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Home > Restaurants > Ichimura

Ichimura

69 Leonard St., New York, NY 10013 40.717681 -74.007563
nr. Church St.  See Map | Subway Directions Hopstop Popup
212-404-4600 Send to Phone

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  • Cuisine: Japanese/Sushi
  • Price Range: $$$$

    Key to Prices and ratings

    Upscale
    • Almost Perfect
    • Exceptional
    • Generally Excellent
    • Very Good
    • Good
    Cheap Eats
    • Best in Category
    • Excellent
    • Delicious
    • Very Good
    • Noteworthy
    • Very Expensive
    • Expensive
    • Moderate
    • Cheap
  • Critics' Rating: *

    Key to Prices and ratings

    Upscale
    • Almost Perfect
    • Exceptional
    • Generally Excellent
    • Very Good
    • Good
    Cheap Eats
    • Best in Category
    • Excellent
    • Delicious
    • Very Good
    • Noteworthy
    • Very Expensive
    • Expensive
    • Moderate
    • Cheap
  • Reader Rating: Write a Review
Photo by Liz Clayman

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Official Website

sushiichimuranyc.com

Hours

Mon-Sat, 6pm-midnight; Sun, closed

Nearby Subway Stops

1 at Franklin St.; 6, J, N, Q, R, Z to Canal St.; A, C, E at Canal St.

Prices

Omakase: $300

Payment Methods

American Express, Discover, MasterCard, Visa

Special Features

  • Dine at the Bar
  • Notable Chef
  • Special Occasion
  • Online Reservation

Alcohol

  • Sake and Soju
  • Full Bar

Reservations

Required

Profile

Not so long ago, Eurocentric chefs, with their haughty accents and bags of elaborate magic tricks, dominated the highest, most ethereal levels of the city’s big-money dining scene. But these days, thanks to a new generation of globe-trotting gourmands who prefer the sinful joys of fatty tuna belly to foie gras or a good cheese soufflé (or even a first-class steak), and thanks to the growing reputations of chefs like Masa Takayama here in New York and Jiro Ono in Tokyo, the wise old sushi master is king. In this simpler, comfort-addled one-star era, few chefs are showered by eager critics (like me) with more glowing multi-star reviews (hello, Mr. Nakazawa), and in discreet tasting rooms from Copenhagen to Bushwick, no style of gourmet dining has been more influential, or widely imitated, than the “chef’s choice” sushi omakase. But there have been signs of saturation, and we may be reaching a proverbial tipping point in the great sushi-master craze. Or so I thought glumly to myself as I hunkered down, along with assorted other food editors and (yes, all male) expense-account high rollers at Eiji Ichimura’s eponymous tasting room in a curiously bland little space down in Tribeca. It takes time, talent, and a certain pedigree to earn your way into the upper echelons of any rarefied cult or priesthood, and the modest, self-effacing Ichimura has certainly paid his dues. Unlike at Masa, or Sushi Nakazawa, or any of the other big-whale destinations, where typically only high-net-worth regulars are served by the great sushi godheads themselves, Ichimura is the only person onstage here. The chef is known for his mastery of subtle pickling and curing techniques from the old, pre-refrigeration days, when raw fish was sold from pushcarts around the fish markets of Tokyo, and several examples of this — slices of cool, fried whiting soaked in vinegar; pearly, vividly orange dots of salted salmon and cod roe — are served to start off the show, along with slivers of crunchy octopus and abalone sashimi, which we all sprinkle reverently with little mounds of artisanal sea salt. The 14-to-16-piece dinner that follows these concentrated little pleasures is more or less what I remember from my visits to the old Ichimura space, but without the sense of cozy intimacy and discovery (and, at $150 for dinner in the very early days, relative value) of the original restaurant. The pleasures of this stilted, slightly off-key Ichimura reboot might be too subtle for some, however, especially given the choice and variety available to the discerning, deep-pocketed diner during the latter states of what I’ll call peak omakase.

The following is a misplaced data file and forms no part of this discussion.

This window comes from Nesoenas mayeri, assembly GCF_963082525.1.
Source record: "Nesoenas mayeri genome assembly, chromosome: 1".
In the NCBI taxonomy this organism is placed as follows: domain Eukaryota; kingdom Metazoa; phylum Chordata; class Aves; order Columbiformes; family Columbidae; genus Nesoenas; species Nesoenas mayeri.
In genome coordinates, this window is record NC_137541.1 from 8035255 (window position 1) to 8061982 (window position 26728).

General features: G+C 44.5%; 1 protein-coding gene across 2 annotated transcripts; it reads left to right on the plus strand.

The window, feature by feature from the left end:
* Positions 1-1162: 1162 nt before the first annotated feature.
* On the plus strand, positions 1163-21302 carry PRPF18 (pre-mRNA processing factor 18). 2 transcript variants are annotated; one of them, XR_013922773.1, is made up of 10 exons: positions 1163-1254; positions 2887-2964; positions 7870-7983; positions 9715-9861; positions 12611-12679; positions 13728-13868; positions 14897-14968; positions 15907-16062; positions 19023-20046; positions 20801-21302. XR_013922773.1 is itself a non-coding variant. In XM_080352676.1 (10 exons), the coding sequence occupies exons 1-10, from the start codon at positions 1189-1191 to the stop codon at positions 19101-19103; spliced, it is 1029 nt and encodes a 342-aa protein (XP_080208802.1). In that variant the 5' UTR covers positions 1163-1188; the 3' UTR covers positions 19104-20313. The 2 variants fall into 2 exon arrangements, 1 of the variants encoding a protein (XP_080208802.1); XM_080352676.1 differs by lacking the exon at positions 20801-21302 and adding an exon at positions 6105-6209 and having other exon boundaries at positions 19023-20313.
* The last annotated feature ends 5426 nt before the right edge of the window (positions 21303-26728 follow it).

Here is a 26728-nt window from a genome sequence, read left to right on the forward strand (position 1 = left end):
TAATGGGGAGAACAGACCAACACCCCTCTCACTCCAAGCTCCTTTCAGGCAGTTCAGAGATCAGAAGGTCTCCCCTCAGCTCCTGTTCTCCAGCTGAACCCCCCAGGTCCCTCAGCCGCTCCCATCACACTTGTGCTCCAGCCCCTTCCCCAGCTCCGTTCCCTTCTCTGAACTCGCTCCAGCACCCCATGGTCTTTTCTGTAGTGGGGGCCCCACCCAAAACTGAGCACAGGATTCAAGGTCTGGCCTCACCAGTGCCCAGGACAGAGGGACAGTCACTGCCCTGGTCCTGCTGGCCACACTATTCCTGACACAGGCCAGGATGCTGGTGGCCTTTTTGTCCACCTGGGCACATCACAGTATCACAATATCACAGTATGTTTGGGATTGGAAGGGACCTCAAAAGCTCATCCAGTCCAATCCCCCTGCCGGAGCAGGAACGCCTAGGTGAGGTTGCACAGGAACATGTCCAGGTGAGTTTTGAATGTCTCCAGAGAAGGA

Ideal Meal

As with any classic chef’s tasting, omakase ingredients may vary from week to week, but pay attention to those great totems of the sushi experience: silvery gizzard shad, the Hokkaido uni, and the fattiest otoro.

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New York Magazine Review
Adam Platt's Full Review  (05/15/17)

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